“Social isolation” is one way of decreasing risk among patients. In simple terms, it means to control the people you come in contact with. Enjoy time with your family and friends, knowing if they are suspected of having COVID-19 coronavirus, or have been exposed to someone who has it, they should postpone contact with you. Large crowds should be avoided because people who are ill may not understand the risk they pose to you.
“Home quarantine” is only recommended for people that have tested positive for COVID-19 coronavirus or who have had close contact with a person who has tested positive. If you are advised to home quarantine, this guidance should be strictly followed as it means you are a risk to others, and should strictly stay at home for two full weeks. To quarantine at home means to eliminate any close contact with others. You should be confined to your home, unless there is a medical emergency. To prepare for this potential situation, make sure you have adequate supplies, including any critical medications. If you are concerned that you may not have your critical medications, please contact one of our staff who can help.
There’s been a lot of questions about the mode of transmission, and so forth. I think it depends on the setting. Obviously, the social distancing is important, 6 feet. Part of that is because you can get Covid-19 by respiratory droplets. But, the reality, especially right here is our good citizens of Comal County are doing a really good job of social distancing. So, the main mode of transmission that they’re going to get here is through your hands. If you’re sitting at home and going to H-E-B and you just doing your own thing and practicing safe social distancing, by far, the main mode of transmission is your hands. What makes this virus so infections is that it can live on inanimate objects for a long time. There are studies that show 24 hours, on some plastics it can last longer than that. And so, that’s the problem is that this is the mode of transmission. And so, we know that there’s only three ports of entry, through your eyes, through your nose and through your mouth. And so, if you think about it logically, if those are the three ports of entry, if you protect them, then you’re not going to get it. And by far the most common when you going to get it, the average citizen in Comal County, is through their hands. So, their hands going to get infected with Covid-19 and then they’re going to rub their eye, or the nose or their mouth and that’s how it’s going to get transmitted. People don’t know this but, they’ve done studies on how often we touch our face. It’s a very self-conscious thing that we do and, on average, you can touch your face between 250 to 300 times a day. So, you actually have to be, what I would really want everyone to do is be obsessive compulsive about their hands. About, you know, knowing where their hands have been and, honestly, the go-to thing is don’t touch your face. And if you have to touch your face wash your hands. Another thing is, at this time, if you think about “should I wash my hands,” you should wash your hands.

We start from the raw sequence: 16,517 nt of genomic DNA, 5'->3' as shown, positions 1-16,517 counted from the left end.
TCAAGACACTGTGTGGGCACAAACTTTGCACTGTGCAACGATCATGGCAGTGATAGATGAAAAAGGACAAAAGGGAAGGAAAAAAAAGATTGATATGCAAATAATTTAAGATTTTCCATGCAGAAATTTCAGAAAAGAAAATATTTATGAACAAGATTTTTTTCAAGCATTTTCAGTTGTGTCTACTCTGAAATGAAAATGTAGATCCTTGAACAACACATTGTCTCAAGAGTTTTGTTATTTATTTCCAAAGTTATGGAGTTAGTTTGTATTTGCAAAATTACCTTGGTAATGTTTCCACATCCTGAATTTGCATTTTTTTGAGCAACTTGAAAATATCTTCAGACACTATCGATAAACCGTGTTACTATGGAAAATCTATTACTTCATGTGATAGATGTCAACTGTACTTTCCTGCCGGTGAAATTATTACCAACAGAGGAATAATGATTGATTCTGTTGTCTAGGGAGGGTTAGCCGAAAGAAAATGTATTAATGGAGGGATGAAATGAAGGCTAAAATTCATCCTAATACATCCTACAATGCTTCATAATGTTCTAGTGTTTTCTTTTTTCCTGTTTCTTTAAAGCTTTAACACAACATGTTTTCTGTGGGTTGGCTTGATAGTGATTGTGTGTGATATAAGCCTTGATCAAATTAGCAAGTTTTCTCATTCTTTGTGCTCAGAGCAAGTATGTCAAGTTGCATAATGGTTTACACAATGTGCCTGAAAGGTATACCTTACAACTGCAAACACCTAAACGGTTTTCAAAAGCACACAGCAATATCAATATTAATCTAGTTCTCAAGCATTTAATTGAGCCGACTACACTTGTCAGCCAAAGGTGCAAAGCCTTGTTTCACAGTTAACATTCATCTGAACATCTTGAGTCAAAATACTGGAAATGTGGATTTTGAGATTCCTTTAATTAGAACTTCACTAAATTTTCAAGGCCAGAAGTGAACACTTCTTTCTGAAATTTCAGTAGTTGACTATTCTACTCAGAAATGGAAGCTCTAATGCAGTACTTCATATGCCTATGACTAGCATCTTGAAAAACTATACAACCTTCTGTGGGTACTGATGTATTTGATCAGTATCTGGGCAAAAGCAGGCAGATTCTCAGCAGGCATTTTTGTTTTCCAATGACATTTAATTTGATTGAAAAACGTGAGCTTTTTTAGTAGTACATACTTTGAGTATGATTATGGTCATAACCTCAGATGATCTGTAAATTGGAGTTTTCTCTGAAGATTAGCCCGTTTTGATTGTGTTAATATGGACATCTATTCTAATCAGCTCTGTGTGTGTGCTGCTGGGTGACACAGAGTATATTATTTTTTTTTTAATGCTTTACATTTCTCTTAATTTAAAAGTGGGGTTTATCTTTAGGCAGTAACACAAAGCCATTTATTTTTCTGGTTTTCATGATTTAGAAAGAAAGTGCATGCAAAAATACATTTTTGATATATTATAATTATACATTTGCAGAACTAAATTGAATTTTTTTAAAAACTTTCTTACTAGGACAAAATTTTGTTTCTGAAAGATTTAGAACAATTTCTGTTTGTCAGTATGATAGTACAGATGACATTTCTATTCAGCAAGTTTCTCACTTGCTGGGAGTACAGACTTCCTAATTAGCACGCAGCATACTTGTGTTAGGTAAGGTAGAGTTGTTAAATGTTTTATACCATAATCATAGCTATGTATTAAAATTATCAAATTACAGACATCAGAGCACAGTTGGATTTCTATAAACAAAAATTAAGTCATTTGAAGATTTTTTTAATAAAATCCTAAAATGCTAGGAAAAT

Yeah, I’m glad you asked that. I’d rather demonstrate it, and let me explain.
So, a cloth mask like this, I’m going to put it on for you. It’s really not to protect you from getting it but in case you have it, you don’t transmit it. But I think there’s a lot of issues with a cloth mask. I think that it’s a good idea for us to wear but let me show you some of the pitfalls of it. So, what I see a lot of people doing and they actually have pictures of our politicians doing the wrong thing too but, so when you have the mask on, when you have it right. And this is what people are doing all the time. I see them constantly. They do this and it goes below the nose and over here and then they’re constantly fiddling with it. They’re touching it. And so, let’s say you have this and now the virus is on your mask okay. And so all of a sudden you’re fiddling with it, you’re touching and I see people doing this all the time, and then you know it goes below their nose and all of a sudden they touch their nose. And so, that’s the part that is a little concerning right. If you put it on and you don’t touch it that’s a really good way because it’s a barrier method so you won’t touch your nose and your mouth. But what I see people doing incessantly is they’re constantly fumbling with their hands like this. And then it gets below and then slips off and then they touch their nose and now that it’s become counterproductive. And that’s the issue that’s a little concerning for healthcare workers is that yeah, if you wear it, put it on and then don’t touch it again and then when you take it off, if it’s cloth you have to wash it immediately before you put it back on again. And then immediately after that you wash your hands. Does that make sense?